Brent Paul just posted Eye Contact Establishes That Vital Connection, the second in a two part series, over on Black Star Rising. I highly recommend reading it. While the point of Brent’s article is about making absolutely sure that the eyes are where our focus is the sharpest, it got me to thinking about eye contact in general. As an event photographer I capture a lot of images without eye contact. This works in event photography because the image is about that moment in that environment and capturing whatever emotion or interaction is taking place. Eye contact isn’t established because I don’t want participants aware that I am capturing their image, thus altering their behavior and changing the moment. So I sneak around hiding behind objects and people and generally lurking in the shadows. This doesn’t mean that eye contact is never made, it’s just not a part of what I am trying to capture, unlike when shooting portraits or other types of images.
I was thinking about my recent shoot with Jess and recalling how impressed I was with her understanding of the importance of eye contact. As I stood behind half a dozen photographers I watched in amazement as she worked the entire group ensuring each had an opportunity to capture an image with direct eye contact. Regardless of how good some of the shots are without eye contact, it’s the ones when she was looking directly into my lens that speak to me (even if she was blaming me for something I’m sure I didn’t do).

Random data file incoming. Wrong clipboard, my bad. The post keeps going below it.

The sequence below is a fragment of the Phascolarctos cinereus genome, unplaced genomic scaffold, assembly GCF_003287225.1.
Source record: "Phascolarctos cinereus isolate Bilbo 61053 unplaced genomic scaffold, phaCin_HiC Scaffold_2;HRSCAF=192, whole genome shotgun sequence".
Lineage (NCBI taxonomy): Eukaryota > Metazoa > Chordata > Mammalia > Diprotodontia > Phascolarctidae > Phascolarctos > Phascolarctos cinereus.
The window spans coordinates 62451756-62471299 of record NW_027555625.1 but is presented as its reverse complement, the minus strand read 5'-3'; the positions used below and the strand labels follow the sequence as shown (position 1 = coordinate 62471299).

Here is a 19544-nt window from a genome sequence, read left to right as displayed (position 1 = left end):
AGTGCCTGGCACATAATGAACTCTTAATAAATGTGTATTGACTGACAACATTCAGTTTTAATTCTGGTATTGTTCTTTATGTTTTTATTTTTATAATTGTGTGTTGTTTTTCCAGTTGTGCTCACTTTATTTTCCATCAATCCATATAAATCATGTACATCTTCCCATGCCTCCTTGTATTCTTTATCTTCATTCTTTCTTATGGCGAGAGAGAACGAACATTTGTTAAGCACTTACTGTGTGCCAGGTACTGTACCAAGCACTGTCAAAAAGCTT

On the flip side, eye contact doesn’t always have to be with the photographer. I recently shot a young couple and my favorite image from the set is one where they are making eye contact with each other. The image captures the emotion and sincerity of love. The image tells a story even though their eyes are not trained on the camera.
With all of that said, don’t forget about the eyes. Eyes are one of my favorite subjects because they can say so much about a person. I guess it’s time to pull that personal project out of the cob webs, dust it off, and get moving on it. I wonder where I put my schematics and drawings for a LED light I was going to make for close-up shots of eyes?